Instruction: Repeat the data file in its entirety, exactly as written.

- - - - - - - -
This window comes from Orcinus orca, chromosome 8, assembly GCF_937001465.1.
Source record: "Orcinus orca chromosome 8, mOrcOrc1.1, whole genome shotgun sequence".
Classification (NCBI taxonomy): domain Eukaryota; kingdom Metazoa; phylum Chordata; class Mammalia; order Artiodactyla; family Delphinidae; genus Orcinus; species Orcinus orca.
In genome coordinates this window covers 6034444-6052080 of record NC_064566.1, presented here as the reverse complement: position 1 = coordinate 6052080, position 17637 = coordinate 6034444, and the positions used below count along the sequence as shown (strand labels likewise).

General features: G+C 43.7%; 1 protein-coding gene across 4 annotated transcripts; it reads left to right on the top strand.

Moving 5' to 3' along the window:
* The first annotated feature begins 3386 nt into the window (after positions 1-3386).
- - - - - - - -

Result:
This window comes from Orcinus orca, chromosome 8, assembly GCF_937001465.1.
Source record: "Orcinus orca chromosome 8, mOrcOrc1.1, whole genome shotgun sequence".
Classification (NCBI taxonomy): domain Eukaryota; kingdom Metazoa; phylum Chordata; class Mammalia; order Artiodactyla; family Delphinidae; genus Orcinus; species Orcinus orca.
In genome coordinates this window covers 6034444-6052080 of record NC_064566.1, presented here as the reverse complement: position 1 = coordinate 6052080, position 17637 = coordinate 6034444, and the positions used below count along the sequence as shown (strand labels likewise).

General features: G+C 43.7%; 1 protein-coding gene across 4 annotated transcripts; it reads left to right on the top strand.

Moving 5' to 3' along the window:
* The first annotated feature begins 3386 nt into the window (after positions 1-3386).